Bundesliga: The German top flight’s rising stars – part two

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Kevin Hatchard looks at the Bundesliga’s most promising Under-21 talents in the first part of his monthly column.

The German top flight is bursting with young talent, so I’ve decided to highlight one player from each Bundesliga club aged 21 or under. You’ll find part one here… (link)

Freiburg

Caglar Soyuncu (Defender, 20)

There are some centre-backs who just seem to love defending, and Turkish international Caglar Soyuncu is one of those. Whether it’s trying to outjump a centre-forward, or flying in for a challenge, Soyuncu does it with conviction, and the stats show that he usually comes out on top.

He still has plenty to learn, though. He has given away a couple of penalties already this term, and has made some naive mistakes, but he has generally adapted superbly to life in the Bundesliga.

Mainz 

Levin Oztunali (Attacking midfielder, 20)

For a player of his age, Oztunali has already racked up a fair bit of top-flight experience. He made his debut for Bayer Leverkusen at 17, and played the best part of 50 games during an 18-month loan spell at Werder Bremen. Now he is starting to make an impact with Mainz, who signed him on a five-year deal in the summer.

Oztunali always looks more dangerous when he cuts in from either flank, and he has the ability to drift past defenders. A lack of self-belief seems to have plagued him at times, and he needs to start affecting games on a more regular basis, rather than letting matches pass him by. That said, he has huge potential, and his family background promises as much. His grandfather is Germany legend Uwe Seeler.

Borussia Monchengladbach

Mahmoud Dahoud (Midfielder, 20)

Born in Syria, Dahoud was taken to Germany as an infant, as his parents fled the Assad regime. He has grown up to become one of his adopted country’s brightest young midfielders.

Dahoud was given his breakthrough by former Gladbach coach Lucien Favre, but it was Favre’s replacement Andre Schubert that really pushed him into the limelight. While Favre was gently easing the youngster into first-team football, Schubert flung him in for starts week after week. Dahoud repaid him with a string of excellent displays. A true box-to-box midfielder, Dahoud is willing to cover huge distances in a game, and despite his slight frame he loves a tackle. He has a good eye for a defence-splitting pass and can score goals, too. This season has seen his form dip considerably, but that’s understandable for such a young player, and the queue of suitors from around Europe is unlikely to shorten any time soon.

Augsburg

Marvin Friedrich (Centre-back, 21)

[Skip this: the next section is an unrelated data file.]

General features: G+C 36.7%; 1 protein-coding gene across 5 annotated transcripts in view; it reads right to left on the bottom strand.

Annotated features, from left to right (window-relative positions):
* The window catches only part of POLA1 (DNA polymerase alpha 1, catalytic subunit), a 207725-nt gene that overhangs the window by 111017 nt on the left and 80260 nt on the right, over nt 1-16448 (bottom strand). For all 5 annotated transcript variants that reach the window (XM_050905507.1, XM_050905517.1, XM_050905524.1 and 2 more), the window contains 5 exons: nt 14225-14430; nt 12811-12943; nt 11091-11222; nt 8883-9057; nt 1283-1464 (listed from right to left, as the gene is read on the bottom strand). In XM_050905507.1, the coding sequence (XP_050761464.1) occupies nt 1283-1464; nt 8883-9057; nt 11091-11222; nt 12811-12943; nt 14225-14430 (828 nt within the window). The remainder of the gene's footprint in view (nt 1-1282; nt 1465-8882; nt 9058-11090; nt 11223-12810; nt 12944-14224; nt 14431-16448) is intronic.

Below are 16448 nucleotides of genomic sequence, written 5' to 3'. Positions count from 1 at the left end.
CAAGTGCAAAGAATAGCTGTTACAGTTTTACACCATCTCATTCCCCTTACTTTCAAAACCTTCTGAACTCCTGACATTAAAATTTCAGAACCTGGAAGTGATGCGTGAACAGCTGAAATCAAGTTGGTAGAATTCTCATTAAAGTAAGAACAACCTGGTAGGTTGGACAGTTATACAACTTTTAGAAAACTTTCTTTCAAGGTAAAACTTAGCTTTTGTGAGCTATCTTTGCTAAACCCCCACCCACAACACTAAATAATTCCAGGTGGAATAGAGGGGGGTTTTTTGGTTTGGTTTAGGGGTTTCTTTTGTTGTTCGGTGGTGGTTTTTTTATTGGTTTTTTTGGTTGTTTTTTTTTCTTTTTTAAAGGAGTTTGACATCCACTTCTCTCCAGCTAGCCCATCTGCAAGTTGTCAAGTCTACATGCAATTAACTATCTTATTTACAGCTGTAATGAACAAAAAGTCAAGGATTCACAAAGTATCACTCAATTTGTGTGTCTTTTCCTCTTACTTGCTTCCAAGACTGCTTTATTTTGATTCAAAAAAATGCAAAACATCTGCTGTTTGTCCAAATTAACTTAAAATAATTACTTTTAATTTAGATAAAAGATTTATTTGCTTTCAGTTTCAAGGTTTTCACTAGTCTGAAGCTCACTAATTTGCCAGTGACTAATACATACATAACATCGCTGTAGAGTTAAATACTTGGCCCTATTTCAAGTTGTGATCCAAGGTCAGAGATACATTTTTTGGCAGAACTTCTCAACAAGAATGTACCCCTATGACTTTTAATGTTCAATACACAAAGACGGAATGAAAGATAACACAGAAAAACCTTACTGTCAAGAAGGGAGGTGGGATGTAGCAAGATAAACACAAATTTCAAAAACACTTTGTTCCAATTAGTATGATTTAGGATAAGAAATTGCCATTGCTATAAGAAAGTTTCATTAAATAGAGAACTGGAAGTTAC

Had he not been a part of Augsburg’s extraordinarily long injury list this season, Marvin Friedrich may well have been a first-team regular for his new club. However, he has only recently returned to fitness after a niggling adductor muscle injury.

Friedrich is a product of the famed Knappenschmiede academy at Schalke, and caught the eye when he played for the German Under-19 side. He is strong, quick, and reads the game well. At Schalke, he found it impossible to break up the partnership of Joel Matip and Benedikt Howedes, and now injury has set him back in Bavaria. If he can get a run of games, he can finally show his quality.

Werder Bremen 

Serge Gnabry (Striker/Winger, 21)

This year has been an excellent one for Serge Gnabry. Stagnating at Arsenal, and chastened by a disastrous loan spell at West Brom, he shone brightly at the Rio Olympics. He banged in six goals to become the tournament’s joint top scorer as Germany reached the final.

A move to Werder Bremen was the result, and Gnabry has flourished. Blessed with breathtaking speed and technical quality, he has netted five league goals, including a contender for goal of the season. A hat-trick on his senior Germany debut against San Marino was perhaps a sign of things to come.

Wolfsburg

Paul Seguin (Midfielder, 21)

Wolfsburg are having a horrible season, but one of the few consolations has been the emergence of defensive midfielder Paul Seguin. Having made his debut in March 2015, he has worked hard in the reserves, and has now made his big breakthrough. Seguin primarily acts as a screen for the back four, but he is now showing more adventure. He scored his maiden Bundesliga goal recently against Hertha Berlin, and while more established names are shrinking in the midst of a relegation battle, Seguin is showing he’s up for the challenge.

Hamburg 

Luca Waldschmidt (Striker, 20)

Having found first-team opportunities hard to come by at Eintracht Frankfurt, Luca Waldschmidt is hoping a move to struggling Hamburg will kickstart his Bundesliga career. He has represented Germany at four different youth levels, but he needs to stamp his authority on games a bit more if he is to make it.

Ingolstadt

Max Christiansen (Midfielder, 20)

The captain of the German Under-20 side, Christiansen was also part of the Germany squad that took silver at the Rio Olympics. He provides drive and energy in midfield, and likes to shoot, but he must develop consistency if he is to make an impact in the Bundesliga.

Darmstadt 

Leon Guwara (Defender, 20)

We’ve had to cheat slightly with Darmstadt, because they aren’t bringing many young players through their ranks at present. Guwara is a versatile defender on loan from Werder Bremen.

He has pace and strength, and tackles well. When Guwara plays at left-back, he is also a good attacking outlet, as he likes to take people on. He needs to improve his aerial defending, and he gets caught out of position far too often.

Follow Kevin on Twitter at @kevinhatchard

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